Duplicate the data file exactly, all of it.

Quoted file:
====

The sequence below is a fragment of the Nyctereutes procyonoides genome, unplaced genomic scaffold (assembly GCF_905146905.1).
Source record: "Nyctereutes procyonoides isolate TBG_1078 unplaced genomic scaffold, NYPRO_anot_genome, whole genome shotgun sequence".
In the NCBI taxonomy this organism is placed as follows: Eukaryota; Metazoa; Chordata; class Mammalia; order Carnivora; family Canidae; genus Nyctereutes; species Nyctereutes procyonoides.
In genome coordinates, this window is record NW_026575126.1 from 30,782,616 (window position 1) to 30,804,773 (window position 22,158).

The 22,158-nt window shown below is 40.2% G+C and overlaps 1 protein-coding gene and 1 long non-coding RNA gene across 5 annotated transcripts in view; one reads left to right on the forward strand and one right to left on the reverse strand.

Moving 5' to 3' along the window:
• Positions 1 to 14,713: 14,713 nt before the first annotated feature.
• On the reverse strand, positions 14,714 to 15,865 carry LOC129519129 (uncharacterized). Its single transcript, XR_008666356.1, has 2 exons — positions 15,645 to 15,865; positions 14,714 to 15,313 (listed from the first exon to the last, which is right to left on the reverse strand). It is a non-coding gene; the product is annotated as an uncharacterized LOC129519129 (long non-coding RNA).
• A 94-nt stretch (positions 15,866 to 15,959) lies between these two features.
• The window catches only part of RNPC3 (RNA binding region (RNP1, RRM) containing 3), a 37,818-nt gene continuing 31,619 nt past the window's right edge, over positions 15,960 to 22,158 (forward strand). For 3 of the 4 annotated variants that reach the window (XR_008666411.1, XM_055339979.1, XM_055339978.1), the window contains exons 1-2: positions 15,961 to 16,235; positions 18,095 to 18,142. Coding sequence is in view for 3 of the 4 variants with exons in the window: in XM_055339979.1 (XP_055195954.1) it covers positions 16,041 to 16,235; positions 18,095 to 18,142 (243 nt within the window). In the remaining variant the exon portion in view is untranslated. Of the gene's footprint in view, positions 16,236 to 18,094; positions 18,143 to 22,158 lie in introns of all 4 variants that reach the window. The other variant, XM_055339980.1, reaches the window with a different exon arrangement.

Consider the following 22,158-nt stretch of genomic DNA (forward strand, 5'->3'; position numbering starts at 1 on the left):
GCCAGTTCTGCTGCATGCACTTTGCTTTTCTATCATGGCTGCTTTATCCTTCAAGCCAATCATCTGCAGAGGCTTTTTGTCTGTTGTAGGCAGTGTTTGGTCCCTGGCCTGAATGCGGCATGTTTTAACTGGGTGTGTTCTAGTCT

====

The sequence below is a fragment of the Nyctereutes procyonoides genome, unplaced genomic scaffold (assembly GCF_905146905.1).
Source record: "Nyctereutes procyonoides isolate TBG_1078 unplaced genomic scaffold, NYPRO_anot_genome, whole genome shotgun sequence".
In the NCBI taxonomy this organism is placed as follows: Eukaryota; Metazoa; Chordata; class Mammalia; order Carnivora; family Canidae; genus Nyctereutes; species Nyctereutes procyonoides.
In genome coordinates, this window is record NW_026575126.1 from 30,782,616 (window position 1) to 30,804,773 (window position 22,158).

The 22,158-nt window shown below is 40.2% G+C and overlaps 1 protein-coding gene and 1 long non-coding RNA gene across 5 annotated transcripts in view; one reads left to right on the forward strand and one right to left on the reverse strand.

Moving 5' to 3' along the window:
• Positions 1 to 14,713: 14,713 nt before the first annotated feature.
• On the reverse strand, positions 14,714 to 15,865 carry LOC129519129 (uncharacterized). Its single transcript, XR_008666356.1, has 2 exons — positions 15,645 to 15,865; positions 14,714 to 15,313 (listed from the first exon to the last, which is right to left on the reverse strand). It is a non-coding gene; the product is annotated as an uncharacterized LOC129519129 (long non-coding RNA).
• A 94-nt stretch (positions 15,866 to 15,959) lies between these two features.
• The window catches only part of RNPC3 (RNA binding region (RNP1, RRM) containing 3), a 37,818-nt gene continuing 31,619 nt past the window's right edge, over positions 15,960 to 22,158 (forward strand). For 3 of the 4 annotated variants that reach the window (XR_008666411.1, XM_055339979.1, XM_055339978.1), the window contains exons 1-2: positions 15,961 to 16,235; positions 18,095 to 18,142. Coding sequence is in view for 3 of the 4 variants with exons in the window: in XM_055339979.1 (XP_055195954.1) it covers positions 16,041 to 16,235; positions 18,095 to 18,142 (243 nt within the window). In the remaining variant the exon portion in view is untranslated. Of the gene's footprint in view, positions 16,236 to 18,094; positions 18,143 to 22,158 lie in introns of all 4 variants that reach the window. The other variant, XM_055339980.1, reaches the window with a different exon arrangement.

Consider the following 22,158-nt stretch of genomic DNA (forward strand, 5'->3'; position numbering starts at 1 on the left):
GCCAGTTCTGCTGCATGCACTTTGCTTTTCTATCATGGCTGCTTTATCCTTCAAGCCAATCATCTGCAGAGGCTTTTTGTCTGTTGTAGGCAGTGTTTGGTCCCTGGCCTGAATGCGGCATGTTTTAACTGGGTGTGTTCTAGTCT